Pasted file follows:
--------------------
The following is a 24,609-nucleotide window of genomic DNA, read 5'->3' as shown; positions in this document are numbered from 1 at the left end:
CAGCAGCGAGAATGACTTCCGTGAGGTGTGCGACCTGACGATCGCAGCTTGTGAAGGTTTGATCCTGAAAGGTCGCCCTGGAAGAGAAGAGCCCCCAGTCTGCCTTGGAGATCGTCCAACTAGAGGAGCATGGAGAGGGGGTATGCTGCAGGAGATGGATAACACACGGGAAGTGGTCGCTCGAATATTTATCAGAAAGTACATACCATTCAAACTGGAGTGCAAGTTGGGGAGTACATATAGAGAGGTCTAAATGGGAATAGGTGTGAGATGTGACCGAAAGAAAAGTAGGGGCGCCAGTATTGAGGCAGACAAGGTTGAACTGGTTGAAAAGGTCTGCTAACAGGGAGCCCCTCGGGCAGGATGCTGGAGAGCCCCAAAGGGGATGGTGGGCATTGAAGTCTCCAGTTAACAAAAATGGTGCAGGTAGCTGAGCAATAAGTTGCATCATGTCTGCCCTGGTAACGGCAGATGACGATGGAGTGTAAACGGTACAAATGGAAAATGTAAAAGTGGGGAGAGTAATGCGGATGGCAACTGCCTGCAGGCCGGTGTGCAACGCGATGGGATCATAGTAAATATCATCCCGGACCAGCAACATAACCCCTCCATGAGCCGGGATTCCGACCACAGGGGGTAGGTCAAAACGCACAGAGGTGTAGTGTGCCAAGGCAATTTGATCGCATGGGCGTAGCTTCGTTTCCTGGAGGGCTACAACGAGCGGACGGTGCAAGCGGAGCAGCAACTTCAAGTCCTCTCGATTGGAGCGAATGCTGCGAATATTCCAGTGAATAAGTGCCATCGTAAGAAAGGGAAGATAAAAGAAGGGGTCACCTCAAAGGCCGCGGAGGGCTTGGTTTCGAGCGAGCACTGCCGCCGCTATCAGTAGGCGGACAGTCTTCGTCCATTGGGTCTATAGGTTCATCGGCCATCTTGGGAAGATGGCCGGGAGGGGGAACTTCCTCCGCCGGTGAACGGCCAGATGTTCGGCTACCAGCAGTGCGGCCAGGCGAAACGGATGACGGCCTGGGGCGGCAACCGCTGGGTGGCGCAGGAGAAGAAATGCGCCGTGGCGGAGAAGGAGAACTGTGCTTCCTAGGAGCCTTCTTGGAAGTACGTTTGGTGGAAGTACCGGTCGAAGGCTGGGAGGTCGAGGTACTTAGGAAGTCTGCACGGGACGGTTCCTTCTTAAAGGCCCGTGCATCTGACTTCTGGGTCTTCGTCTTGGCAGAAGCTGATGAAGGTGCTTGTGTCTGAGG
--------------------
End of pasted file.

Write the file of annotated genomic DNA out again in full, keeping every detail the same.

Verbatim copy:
The following is a 24,609-nucleotide window of genomic DNA, read 5'->3' as shown; positions in this document are numbered from 1 at the left end:
CAGCAGCGAGAATGACTTCCGTGAGGTGTGCGACCTGACGATCGCAGCTTGTGAAGGTTTGATCCTGAAAGGTCGCCCTGGAAGAGAAGAGCCCCCAGTCTGCCTTGGAGATCGTCCAACTAGAGGAGCATGGAGAGGGGGTATGCTGCAGGAGATGGATAACACACGGGAAGTGGTCGCTCGAATATTTATCAGAAAGTACATACCATTCAAACTGGAGTGCAAGTTGGGGAGTACATATAGAGAGGTCTAAATGGGAATAGGTGTGAGATGTGACCGAAAGAAAAGTAGGGGCGCCAGTATTGAGGCAGACAAGGTTGAACTGGTTGAAAAGGTCTGCTAACAGGGAGCCCCTCGGGCAGGATGCTGGAGAGCCCCAAAGGGGATGGTGGGCATTGAAGTCTCCAGTTAACAAAAATGGTGCAGGTAGCTGAGCAATAAGTTGCATCATGTCTGCCCTGGTAACGGCAGATGACGATGGAGTGTAAACGGTACAAATGGAAAATGTAAAAGTGGGGAGAGTAATGCGGATGGCAACTGCCTGCAGGCCGGTGTGCAACGCGATGGGATCATAGTAAATATCATCCCGGACCAGCAACATAACCCCTCCATGAGCCGGGATTCCGACCACAGGGGGTAGGTCAAAACGCACAGAGGTGTAGTGTGCCAAGGCAATTTGATCGCATGGGCGTAGCTTCGTTTCCTGGAGGGCTACAACGAGCGGACGGTGCAAGCGGAGCAGCAACTTCAAGTCCTCTCGATTGGAGCGAATGCTGCGAATATTCCAGTGAATAAGTGCCATCGTAAGAAAGGGAAGATAAAAGAAGGGGTCACCTCAAAGGCCGCGGAGGGCTTGGTTTCGAGCGAGCACTGCCGCCGCTATCAGTAGGCGGACAGTCTTCGTCCATTGGGTCTATAGGTTCATCGGCCATCTTGGGAAGATGGCCGGGAGGGGGAACTTCCTCCGCCGGTGAACGGCCAGATGTTCGGCTACCAGCAGTGCGGCCAGGCGAAACGGATGACGGCCTGGGGCGGCAACCGCTGGGTGGCGCAGGAGAAGAAATGCGCCGTGGCGGAGAAGGAGAACTGTGCTTCCTAGGAGCCTTCTTGGAAGTACGTTTGGTGGAAGTACCGGTCGAAGGCTGGGAGGTCGAGGTACTTAGGAAGTCTGCACGGGACGGTTCCTTCTTAAAGGCCCGTGCATCTGACTTCTGGGTCTTCGTCTTGGCAGAAGCTGATGAAGGTGCTTGTGTCTGAGG